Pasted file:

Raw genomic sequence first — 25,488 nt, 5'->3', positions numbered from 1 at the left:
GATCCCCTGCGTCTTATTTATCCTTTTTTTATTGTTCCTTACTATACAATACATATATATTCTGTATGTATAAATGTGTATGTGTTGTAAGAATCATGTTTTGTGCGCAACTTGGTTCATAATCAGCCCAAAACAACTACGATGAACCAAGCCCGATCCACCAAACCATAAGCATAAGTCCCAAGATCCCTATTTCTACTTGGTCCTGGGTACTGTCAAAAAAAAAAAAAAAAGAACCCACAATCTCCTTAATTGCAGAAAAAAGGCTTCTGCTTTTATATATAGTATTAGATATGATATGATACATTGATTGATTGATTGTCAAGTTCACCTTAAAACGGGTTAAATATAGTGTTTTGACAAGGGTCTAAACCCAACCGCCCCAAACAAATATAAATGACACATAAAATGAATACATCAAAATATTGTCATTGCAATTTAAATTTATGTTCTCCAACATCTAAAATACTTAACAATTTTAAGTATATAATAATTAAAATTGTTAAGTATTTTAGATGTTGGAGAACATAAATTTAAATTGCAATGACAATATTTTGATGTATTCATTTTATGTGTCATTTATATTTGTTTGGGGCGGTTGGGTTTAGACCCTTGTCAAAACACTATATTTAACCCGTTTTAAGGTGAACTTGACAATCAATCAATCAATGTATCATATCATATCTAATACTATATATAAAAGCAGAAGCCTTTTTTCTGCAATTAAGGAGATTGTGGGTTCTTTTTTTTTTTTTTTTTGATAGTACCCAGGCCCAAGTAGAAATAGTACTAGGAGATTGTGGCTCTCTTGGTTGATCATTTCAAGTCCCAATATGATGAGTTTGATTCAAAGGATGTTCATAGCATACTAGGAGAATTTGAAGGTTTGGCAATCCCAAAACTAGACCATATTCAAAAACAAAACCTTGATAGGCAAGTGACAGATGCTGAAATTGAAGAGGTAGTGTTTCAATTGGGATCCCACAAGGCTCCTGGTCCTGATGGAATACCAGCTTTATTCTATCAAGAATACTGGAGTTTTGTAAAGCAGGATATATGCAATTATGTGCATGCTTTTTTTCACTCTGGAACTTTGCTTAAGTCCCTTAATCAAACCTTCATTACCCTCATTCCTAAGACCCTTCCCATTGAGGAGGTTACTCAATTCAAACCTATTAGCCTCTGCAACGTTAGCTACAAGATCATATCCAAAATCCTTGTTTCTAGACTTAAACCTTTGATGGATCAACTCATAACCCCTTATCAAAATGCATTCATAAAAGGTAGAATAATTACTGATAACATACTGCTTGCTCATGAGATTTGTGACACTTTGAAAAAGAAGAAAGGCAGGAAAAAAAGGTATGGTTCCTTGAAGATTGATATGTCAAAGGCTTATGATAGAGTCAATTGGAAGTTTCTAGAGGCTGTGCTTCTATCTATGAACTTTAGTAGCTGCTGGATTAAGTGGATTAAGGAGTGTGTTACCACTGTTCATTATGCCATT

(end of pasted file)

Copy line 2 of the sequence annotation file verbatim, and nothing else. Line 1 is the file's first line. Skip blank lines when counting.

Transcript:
GATCCCCTGCGTCTTATTTATCCTTTTTTTATTGTTCCTTACTATACAATACATATATATTCTGTATGTATAAATGTGTATGTGTTGTAAGAATCATGTTTTGTGCGCAACTTGGTTCATAATCAGCCCAAAACAACTACGATGAACCAAGCCCGATCCACCAAACCATAAGCATAAGTCCCAAGATCCCTATTTCTACTTGGTCCTGGGTACTGTCAAAAAAAAAAAAAAAAGAACCCACAATCTCCTTAATTGCAGAAAAAAGGCTTCTGCTTTTATATATAGTATTAGATATGATATGATACATTGATTGATTGATTGTCAAGTTCACCTTAAAACGGGTTAAATATAGTGTTTTGACAAGGGTCTAAACCCAACCGCCCCAAACAAATATAAATGACACATAAAATGAATACATCAAAATATTGTCATTGCAATTTAAATTTATGTTCTCCAACATCTAAAATACTTAACAATTTTAAGTATATAATAATTAAAATTGTTAAGTATTTTAGATGTTGGAGAACATAAATTTAAATTGCAATGACAATATTTTGATGTATTCATTTTATGTGTCATTTATATTTGTTTGGGGCGGTTGGGTTTAGACCCTTGTCAAAACACTATATTTAACCCGTTTTAAGGTGAACTTGACAATCAATCAATCAATGTATCATATCATATCTAATACTATATATAAAAGCAGAAGCCTTTTTTCTGCAATTAAGGAGATTGTGGGTTCTTTTTTTTTTTTTTTTTGATAGTACCCAGGCCCAAGTAGAAATAGTACTAGGAGATTGTGGCTCTCTTGGTTGATCATTTCAAGTCCCAATATGATGAGTTTGATTCAAAGGATGTTCATAGCATACTAGGAGAATTTGAAGGTTTGGCAATCCCAAAACTAGACCATATTCAAAAACAAAACCTTGATAGGCAAGTGACAGATGCTGAAATTGAAGAGGTAGTGTTTCAATTGGGATCCCACAAGGCTCCTGGTCCTGATGGAATACCAGCTTTATTCTATCAAGAATACTGGAGTTTTGTAAAGCAGGATATATGCAATTATGTGCATGCTTTTTTTCACTCTGGAACTTTGCTTAAGTCCCTTAATCAAACCTTCATTACCCTCATTCCTAAGACCCTTCCCATTGAGGAGGTTACTCAATTCAAACCTATTAGCCTCTGCAACGTTAGCTACAAGATCATATCCAAAATCCTTGTTTCTAGACTTAAACCTTTGATGGATCAACTCATAACCCCTTATCAAAATGCATTCATAAAAGGTAGAATAATTACTGATAACATACTGCTTGCTCATGAGATTTGTGACACTTTGAAAAAGAAGAAAGGCAGGAAAAAAAGGTATGGTTCCTTGAAGATTGATATGTCAAAGGCTTATGATAGAGTCAATTGGAAGTTTCTAGAGGCTGTGCTTCTATCTATGAACTTTAGTAGCTGCTGGATTAAGTGGATTAAGGAGTGTGTTACCACTGTTCATTATGCCATT